Peter is back with another special report...
>> As this page from Nasa shows, when Astronauts want to chill out in space they get together and make music. The pic above shows Carl E. Walz playing a Yamaha PSR282 keyboard on the International Space Station. You can buy a PSR282 for about £45 on eBay, but getting a 11½lb keyboard into space would have cost NASA around $115,000. Somehow it all seems worth it when you watch this video [tiny QT] of Ed Lu playing it.
>> The real pioneer of music in space was Ron McNair. In 1984, he took a saxophone into space on Challenger. This brilliant page tells the full story, from selecting the right reed for low-pressure playing to the unfortunate 'bubble effect'. Two years later, Ron died in the Challenger Disaster.
Don Pettit took a didgeridoo to the Internation Space Station - he was one of the astronauts stranded by the second shuttle disaster. He had to crash land in a Soviet escape pod in Kazakhstan, leaving the didgeridoo on the space station for future visitors.
>> Visitors to MIR were more fortunate. There was a Spanish Guitar that lived there (that's Gennady Strekalov playing 'Midnight in Moscow' on it in 1985). In 1995, Commander Robert 'Hoot' Gibson took two sets of fresh Gibson strings for the guitar when he visited in 1995.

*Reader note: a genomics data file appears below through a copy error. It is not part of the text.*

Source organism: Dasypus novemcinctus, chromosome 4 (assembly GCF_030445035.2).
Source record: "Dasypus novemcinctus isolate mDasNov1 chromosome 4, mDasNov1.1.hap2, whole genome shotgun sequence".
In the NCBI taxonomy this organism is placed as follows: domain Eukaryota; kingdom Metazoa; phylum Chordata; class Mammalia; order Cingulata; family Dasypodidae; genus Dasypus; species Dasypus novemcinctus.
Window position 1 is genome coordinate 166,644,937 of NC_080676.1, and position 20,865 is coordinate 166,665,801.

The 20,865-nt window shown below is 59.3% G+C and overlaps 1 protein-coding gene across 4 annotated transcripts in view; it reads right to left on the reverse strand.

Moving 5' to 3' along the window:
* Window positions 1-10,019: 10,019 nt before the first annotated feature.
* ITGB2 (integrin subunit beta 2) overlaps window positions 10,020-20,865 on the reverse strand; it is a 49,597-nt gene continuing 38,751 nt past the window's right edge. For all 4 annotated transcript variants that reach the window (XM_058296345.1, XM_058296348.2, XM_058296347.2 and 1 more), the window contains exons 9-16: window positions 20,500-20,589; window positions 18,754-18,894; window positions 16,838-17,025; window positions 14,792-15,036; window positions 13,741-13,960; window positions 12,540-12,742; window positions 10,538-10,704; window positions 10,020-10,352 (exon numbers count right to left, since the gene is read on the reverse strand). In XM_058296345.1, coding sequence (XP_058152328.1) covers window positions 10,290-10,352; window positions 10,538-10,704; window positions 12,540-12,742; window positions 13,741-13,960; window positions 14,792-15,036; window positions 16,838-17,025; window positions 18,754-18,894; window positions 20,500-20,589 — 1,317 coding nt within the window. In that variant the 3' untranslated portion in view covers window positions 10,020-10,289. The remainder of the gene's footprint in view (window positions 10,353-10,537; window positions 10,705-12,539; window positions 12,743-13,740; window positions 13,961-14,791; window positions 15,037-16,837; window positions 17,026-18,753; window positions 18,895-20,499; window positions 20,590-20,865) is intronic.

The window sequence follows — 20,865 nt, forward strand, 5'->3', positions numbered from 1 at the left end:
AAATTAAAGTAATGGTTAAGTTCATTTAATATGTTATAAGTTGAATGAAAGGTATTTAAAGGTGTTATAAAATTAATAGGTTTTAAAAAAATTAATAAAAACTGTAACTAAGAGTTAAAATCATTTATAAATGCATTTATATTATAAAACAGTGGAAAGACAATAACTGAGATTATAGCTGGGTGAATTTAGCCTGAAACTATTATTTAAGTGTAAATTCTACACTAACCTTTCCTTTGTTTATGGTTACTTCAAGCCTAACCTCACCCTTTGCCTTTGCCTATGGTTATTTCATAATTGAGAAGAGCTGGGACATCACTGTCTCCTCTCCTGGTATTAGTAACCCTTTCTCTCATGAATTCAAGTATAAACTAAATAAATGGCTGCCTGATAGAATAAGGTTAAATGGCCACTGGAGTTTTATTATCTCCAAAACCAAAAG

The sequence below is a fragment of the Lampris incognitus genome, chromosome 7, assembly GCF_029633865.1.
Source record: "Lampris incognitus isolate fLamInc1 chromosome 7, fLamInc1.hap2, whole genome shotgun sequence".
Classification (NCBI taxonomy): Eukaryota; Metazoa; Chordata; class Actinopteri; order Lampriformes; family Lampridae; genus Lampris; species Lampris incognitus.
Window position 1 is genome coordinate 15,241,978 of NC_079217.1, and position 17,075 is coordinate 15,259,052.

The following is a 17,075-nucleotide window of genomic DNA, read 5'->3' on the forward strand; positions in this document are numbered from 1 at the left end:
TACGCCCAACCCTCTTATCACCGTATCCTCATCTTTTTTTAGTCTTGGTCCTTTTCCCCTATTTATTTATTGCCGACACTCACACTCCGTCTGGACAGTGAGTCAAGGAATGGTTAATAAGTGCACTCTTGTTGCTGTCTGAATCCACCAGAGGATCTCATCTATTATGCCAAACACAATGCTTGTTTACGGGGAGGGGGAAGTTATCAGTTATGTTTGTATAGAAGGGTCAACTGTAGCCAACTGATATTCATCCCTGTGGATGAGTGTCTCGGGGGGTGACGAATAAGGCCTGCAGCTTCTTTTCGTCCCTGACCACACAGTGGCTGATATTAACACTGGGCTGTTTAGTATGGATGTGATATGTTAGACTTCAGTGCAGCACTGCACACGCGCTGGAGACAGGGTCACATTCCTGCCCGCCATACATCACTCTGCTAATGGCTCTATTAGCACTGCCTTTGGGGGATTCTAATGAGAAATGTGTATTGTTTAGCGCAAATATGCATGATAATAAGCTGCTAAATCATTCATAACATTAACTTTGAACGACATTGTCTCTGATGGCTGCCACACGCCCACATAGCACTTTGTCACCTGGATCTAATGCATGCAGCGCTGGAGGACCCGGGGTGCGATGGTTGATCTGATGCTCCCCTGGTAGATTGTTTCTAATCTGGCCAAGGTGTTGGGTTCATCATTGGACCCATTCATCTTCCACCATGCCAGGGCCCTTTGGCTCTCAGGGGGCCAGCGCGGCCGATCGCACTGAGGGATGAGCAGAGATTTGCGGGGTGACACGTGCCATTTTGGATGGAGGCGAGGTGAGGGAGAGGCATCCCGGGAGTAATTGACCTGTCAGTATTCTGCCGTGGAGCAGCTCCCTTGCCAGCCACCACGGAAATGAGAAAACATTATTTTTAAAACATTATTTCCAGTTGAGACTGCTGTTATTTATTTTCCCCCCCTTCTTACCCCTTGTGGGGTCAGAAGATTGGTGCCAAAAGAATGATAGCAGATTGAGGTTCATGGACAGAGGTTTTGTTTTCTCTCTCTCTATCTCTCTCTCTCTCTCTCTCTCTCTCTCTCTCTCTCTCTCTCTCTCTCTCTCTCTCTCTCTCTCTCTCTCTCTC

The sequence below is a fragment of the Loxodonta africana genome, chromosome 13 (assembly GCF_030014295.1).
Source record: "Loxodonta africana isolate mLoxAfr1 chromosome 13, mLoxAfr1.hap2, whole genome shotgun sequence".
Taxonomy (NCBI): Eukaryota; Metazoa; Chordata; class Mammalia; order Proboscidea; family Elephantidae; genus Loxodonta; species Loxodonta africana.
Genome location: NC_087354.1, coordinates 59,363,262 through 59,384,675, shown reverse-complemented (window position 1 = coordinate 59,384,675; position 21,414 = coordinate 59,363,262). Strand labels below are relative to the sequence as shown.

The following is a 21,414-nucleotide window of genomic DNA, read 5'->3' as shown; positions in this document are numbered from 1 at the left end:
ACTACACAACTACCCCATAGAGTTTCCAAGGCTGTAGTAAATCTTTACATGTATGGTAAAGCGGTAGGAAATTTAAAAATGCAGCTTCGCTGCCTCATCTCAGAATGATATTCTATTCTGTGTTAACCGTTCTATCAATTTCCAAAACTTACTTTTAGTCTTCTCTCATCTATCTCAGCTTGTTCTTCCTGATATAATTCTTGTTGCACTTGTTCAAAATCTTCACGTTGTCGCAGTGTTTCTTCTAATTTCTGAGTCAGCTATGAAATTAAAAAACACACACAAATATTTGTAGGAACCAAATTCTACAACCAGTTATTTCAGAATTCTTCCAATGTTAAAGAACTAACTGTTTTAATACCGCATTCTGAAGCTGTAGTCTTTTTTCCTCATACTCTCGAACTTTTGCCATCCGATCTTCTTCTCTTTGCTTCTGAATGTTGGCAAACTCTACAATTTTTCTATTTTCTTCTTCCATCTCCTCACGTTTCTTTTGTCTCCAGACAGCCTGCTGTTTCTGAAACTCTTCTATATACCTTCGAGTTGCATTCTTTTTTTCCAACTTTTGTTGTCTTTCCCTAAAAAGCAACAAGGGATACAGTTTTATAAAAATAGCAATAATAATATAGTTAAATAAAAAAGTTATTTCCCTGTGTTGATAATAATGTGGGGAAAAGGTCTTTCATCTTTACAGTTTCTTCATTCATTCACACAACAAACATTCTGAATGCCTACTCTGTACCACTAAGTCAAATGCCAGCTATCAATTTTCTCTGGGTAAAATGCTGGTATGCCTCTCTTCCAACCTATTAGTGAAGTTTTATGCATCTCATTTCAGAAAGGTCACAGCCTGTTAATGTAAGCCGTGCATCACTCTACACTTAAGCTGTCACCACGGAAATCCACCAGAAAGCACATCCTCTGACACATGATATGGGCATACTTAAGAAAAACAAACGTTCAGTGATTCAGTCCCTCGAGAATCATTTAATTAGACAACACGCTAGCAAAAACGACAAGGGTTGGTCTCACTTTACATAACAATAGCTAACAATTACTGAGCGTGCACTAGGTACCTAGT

Back home, 'Hoot' is the guitarist in Max Q, an 'easy rock' band made up of astronauts. They play occasional gigs but unfortunately haven’t yet released classics like 'Another Saturday Night' ("Another sunrise, another sunset, another orbit, another day out of this world/I got devotion, I got emotion, I got the universe/Now all I need is my girl.") Max Q are currently looking for a new drummer, as Capt James Wetherbee retired from Nasa at the beginning of this year. Only spacemen need apply.
>> This page will tell you everything else that you could ever need to know about music in space.
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